“I was aware of this gallery, but I never came into it,” said Inye Wokoma, co-founder of Seattle’s Black art space Wa Na Wari during a recent walk-through of Seattle Art Museum’s “American Art: The Stories We Carry.” This new installation, now open, is a re-imagining of SAM’s American art galleries, an effort that hopes to rectify a vision of American art that has historically centered white artists. Some artists of color said they would avoid those galleries completely when visiting SAM because they didn’t see themselves reflected in the artworks on the wall.

“When I came to SAM,” Wokoma continued, “I would come up the escalator, I would peek, it would look sort of dark and mysterious, I’d see a couple of portraits of big, tall white dudes and I would go up the escalator. That was my relationship to this space.”

This new installation aims to offer a more expansive view of American art, one where folks from all backgrounds can see themselves and their communities. To do so, SAM is putting the American art that has historically been featured in the galleries into conversation with its Native, modern and contemporary art collections, an intersectional approach to art that Theresa Papanikolas, SAM’s Ann M. Barwick Curator of American Art, said she’s been wanting since she joined the museum in 2019.

“It was apparent to me immediately that the gallery, as it stood, was beautiful, but it didn’t really talk to the other galleries around it,” said Papanikolas.

Featuring a collaborative effort that included three individual artists, four emerging professionals and an 11-person advisory circle with members ranging from arts educators to historians to a specialist in ethnomuseology (the study of museum curation alongside cultural traditions), SAM joins a growing trend in museum curation. A conference for the Association of Historians of American Art that Papanikolas attended was full of curators around the country looking to redo their American art collections. Funding for this effort included grants from the Terra Foundation for American Art and $1 million from the Mellon Foundation, the latter of which Papanikolas said was the easiest and biggest grant she’s ever gotten.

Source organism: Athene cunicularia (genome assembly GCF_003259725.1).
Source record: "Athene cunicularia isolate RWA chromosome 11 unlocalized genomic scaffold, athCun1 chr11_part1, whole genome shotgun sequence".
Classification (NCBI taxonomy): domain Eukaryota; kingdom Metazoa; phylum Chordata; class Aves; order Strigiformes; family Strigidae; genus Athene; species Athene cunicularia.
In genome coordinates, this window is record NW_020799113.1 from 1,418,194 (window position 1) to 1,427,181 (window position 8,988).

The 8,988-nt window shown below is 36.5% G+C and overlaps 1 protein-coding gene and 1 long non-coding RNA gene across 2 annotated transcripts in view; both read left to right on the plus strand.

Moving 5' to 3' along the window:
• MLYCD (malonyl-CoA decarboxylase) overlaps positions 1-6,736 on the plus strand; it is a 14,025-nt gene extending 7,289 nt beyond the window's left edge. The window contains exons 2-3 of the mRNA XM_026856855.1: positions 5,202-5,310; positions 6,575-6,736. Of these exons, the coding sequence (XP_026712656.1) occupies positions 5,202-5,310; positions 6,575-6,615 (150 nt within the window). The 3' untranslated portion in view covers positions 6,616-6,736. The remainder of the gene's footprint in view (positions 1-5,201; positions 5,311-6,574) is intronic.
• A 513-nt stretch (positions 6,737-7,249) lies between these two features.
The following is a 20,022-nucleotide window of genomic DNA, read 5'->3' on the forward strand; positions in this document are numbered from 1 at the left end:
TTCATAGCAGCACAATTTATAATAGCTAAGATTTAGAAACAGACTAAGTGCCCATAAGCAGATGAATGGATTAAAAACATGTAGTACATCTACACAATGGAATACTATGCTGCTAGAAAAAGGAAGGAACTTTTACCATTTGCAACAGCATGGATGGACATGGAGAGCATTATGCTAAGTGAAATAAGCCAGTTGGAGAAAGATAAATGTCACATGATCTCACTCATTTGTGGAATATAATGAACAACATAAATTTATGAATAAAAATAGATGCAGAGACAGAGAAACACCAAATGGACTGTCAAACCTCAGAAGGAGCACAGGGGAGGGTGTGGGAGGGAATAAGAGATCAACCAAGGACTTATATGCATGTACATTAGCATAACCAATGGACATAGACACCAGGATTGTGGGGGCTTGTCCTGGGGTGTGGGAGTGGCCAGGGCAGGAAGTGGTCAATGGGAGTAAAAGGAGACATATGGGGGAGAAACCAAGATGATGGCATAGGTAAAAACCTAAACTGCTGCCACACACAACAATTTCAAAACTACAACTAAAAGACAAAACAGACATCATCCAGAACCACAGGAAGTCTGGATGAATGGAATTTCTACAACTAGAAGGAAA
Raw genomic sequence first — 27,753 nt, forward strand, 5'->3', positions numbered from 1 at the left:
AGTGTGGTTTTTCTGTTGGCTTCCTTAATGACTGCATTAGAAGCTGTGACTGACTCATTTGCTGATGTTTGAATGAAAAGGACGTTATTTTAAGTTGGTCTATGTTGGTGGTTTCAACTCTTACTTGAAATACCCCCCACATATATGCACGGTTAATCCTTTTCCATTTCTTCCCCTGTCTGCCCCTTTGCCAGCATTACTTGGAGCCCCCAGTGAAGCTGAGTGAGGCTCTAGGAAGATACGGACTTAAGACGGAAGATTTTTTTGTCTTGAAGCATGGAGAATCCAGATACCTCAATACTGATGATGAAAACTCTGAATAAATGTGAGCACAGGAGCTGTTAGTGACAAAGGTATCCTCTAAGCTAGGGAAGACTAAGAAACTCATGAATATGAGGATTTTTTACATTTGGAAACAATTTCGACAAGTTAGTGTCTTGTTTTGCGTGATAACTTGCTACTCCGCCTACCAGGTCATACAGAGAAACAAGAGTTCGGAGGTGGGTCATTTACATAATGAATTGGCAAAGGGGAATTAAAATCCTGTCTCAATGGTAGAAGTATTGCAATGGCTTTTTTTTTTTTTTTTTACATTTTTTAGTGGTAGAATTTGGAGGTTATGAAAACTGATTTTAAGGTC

Papanikolas said they knew they didn’t want to take a normal curatorial route. They wanted to have more voices involved. She asked Barbara Brotherton, curator of Native American art, to collaborate. Though the Native American art and American art galleries are right next to each other, Brotherton explained, they usually stayed on their own separate tracks. But over the last three years or so, Brotherton has seen folks looking deeper at their curatorial practices, which led to the realization that there needed to be “an institutional shift” in philosophy around what art is and whose work is included.


“That’s what really turned the dial on our thinking, that this is a permanent thing,” said Brotherton, who said during a tour of the galleries that this would be her final project before she retires after 21 years at the museum. “Native American art is always going to be part of American art. And we looked at other parts of the collection too — with African American artists and Asian American artists, Latino artists — realizing that they have a place in this dialogue. How did we miss it in the past?”

When the 11-person advisory circle was brought on, Papanikolas said SAM’s leadership was met with hard questions from the advisers, specifically about the museum’s commitment to making real, lasting change. Jake Prendez, owner and co-director of Seattle’s Nepantla Cultural Arts Gallery and advisory circle member, called the first meeting an airing of grievances.

“I just remember one of the first meetings where we actually went to SAM to check out the space, and it was very clear just looking at the American collection that there were some beautiful pieces of art, but just nothing spoke to me,” Prendez said. “There just wasn’t any representation. It kind of was like an exhibition of old white men.”

While SAM hoped to rectify that feeling, Prendez said that there was a fear early on that the work of artists from typically marginalized communities would only exist as a contrast to the work of white artists, rather than these artists of color getting their own due. But through the conversations, which included seven meetings over 15 months, Prendez said he felt like SAM’s leaders listened and learned from the advisory’s notes, coming back with an inclusive plan.